Calls for accredited food allergy training
Posted on June 16, 2020
This week, The National Allergy Strategy welcomed the Walking the allergy tightrope report tabled by Trent Zimmerman, Chair of the Committee which conducted a parliamentary inquiry into allergies and anaphylaxis.
In the report, The National Allergy Strategy advocated for accredited food allergy training to be incorporated in hospitality courses.
The National Allergy Strategy called for the ‘inclusion of an accredited food allergen management training course that meets the National Allergy Strategy minimum standards for food allergen management training, in all hospitality training courses.’
Several submitters suggested a certificate to serve food safely with regard to allergies, similar to the Responsible Service of Alcohol (RSA) certificate:
“Given the increasing prevalence of anaphylaxis and the risk to life if hospitality staff inadvertently serve a person food containing that person’s allergen, I would like to see a mandatory ‘Allergies and Anaphylaxis’ training program that servers of food are required to undertake, similar to how servers of alcohol are required to undertake a ‘Responsible Service of Alcohol’ program.”
In relation to education and training, the Restaurant and Catering Industry Association (R&CA) suggested that allergen and anaphylaxis training be incorporated into food safety and handling training nationwide.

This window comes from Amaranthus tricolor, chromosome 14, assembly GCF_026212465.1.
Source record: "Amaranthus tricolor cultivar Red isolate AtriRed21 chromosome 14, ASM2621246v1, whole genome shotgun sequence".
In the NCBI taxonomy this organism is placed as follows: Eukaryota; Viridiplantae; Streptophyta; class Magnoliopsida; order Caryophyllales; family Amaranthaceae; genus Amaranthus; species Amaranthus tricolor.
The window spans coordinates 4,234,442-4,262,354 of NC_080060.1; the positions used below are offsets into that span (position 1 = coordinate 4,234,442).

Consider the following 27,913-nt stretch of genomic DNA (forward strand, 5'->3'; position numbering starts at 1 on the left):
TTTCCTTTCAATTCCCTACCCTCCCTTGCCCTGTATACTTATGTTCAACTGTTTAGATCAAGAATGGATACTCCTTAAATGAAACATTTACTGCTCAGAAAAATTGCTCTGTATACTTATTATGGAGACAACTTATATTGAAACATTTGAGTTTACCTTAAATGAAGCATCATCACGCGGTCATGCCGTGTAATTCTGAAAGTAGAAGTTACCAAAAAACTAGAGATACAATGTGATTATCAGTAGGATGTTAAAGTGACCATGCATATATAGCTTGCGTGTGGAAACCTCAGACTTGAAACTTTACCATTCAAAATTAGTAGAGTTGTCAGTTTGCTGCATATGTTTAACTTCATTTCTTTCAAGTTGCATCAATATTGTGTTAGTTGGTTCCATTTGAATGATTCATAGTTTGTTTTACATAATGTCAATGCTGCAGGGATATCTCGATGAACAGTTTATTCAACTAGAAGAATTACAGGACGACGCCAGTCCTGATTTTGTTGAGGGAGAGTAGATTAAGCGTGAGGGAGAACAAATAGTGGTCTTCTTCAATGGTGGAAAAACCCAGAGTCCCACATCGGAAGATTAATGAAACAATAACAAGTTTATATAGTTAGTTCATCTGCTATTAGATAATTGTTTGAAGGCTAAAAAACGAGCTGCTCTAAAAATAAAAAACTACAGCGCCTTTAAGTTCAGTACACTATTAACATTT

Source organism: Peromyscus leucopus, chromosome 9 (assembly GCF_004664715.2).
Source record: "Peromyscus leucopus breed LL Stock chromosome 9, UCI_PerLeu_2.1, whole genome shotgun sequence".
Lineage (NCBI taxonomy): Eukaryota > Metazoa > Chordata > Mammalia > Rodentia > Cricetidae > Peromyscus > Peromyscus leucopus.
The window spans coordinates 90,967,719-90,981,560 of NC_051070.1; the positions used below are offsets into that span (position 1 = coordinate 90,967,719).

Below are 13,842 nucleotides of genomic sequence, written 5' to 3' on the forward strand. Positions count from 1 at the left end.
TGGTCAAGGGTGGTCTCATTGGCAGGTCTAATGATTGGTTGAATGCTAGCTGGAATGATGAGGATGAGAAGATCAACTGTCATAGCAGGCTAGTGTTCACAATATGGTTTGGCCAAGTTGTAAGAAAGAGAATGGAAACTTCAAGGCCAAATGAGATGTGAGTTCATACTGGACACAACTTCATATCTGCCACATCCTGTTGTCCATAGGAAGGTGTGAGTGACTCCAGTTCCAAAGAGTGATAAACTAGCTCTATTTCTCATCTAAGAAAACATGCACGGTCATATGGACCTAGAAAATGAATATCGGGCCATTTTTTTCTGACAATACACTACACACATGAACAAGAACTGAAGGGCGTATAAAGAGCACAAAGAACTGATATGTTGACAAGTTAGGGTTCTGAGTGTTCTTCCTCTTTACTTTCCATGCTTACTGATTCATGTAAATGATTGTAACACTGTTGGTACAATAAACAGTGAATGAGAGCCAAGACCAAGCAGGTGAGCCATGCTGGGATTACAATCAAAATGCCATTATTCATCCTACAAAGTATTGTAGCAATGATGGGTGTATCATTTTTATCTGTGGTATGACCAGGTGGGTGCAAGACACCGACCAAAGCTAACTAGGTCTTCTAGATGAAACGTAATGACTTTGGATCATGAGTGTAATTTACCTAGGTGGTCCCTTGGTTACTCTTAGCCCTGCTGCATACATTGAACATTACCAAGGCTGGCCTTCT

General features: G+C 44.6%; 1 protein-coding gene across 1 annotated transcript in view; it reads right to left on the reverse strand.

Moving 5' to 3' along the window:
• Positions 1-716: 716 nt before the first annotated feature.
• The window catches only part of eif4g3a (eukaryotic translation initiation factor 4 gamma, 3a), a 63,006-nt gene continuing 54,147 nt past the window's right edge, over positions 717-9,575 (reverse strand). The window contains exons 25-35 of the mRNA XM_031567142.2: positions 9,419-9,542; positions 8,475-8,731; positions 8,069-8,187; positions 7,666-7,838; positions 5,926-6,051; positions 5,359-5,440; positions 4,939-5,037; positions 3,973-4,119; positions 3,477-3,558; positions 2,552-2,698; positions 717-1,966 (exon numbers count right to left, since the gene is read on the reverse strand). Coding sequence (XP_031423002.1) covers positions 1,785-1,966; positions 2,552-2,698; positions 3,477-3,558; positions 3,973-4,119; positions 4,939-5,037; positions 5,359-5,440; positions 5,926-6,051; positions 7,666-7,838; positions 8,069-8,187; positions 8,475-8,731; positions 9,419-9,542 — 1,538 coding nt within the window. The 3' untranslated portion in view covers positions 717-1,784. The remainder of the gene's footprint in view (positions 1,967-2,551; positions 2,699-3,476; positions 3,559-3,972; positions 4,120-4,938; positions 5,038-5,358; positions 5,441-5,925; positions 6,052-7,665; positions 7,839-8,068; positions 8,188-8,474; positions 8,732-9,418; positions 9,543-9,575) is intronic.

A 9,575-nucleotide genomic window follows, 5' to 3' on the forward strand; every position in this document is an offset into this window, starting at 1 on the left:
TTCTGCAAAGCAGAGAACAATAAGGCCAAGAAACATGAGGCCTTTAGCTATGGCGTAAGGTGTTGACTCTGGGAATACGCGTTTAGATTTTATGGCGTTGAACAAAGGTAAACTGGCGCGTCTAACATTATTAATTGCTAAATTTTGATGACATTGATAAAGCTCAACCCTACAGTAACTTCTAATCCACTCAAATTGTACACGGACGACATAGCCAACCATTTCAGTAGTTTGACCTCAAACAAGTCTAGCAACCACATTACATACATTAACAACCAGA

Currently, there are three levels of training available to employees within food businesses: a safe food handling certificate (both back and front of house) which is issued by state food regulation agencies, as well as at least one trained Food Safety Supervisor who is responsible for management of food safety practices across the business. Also, a single staff member (usually the front of house restaurant manager) will hold a full First Aid certificate. The Food Safety Supervisor may have some allergen training, but this is an optional competency in certain states and not common across food service businesses.
The R&CA has long held the view that mandating training for food handlers under a nationally consistent system is good public policy.
The parliamentary inquiry into allergies and anaphylaxis report is available to view from the weblink below.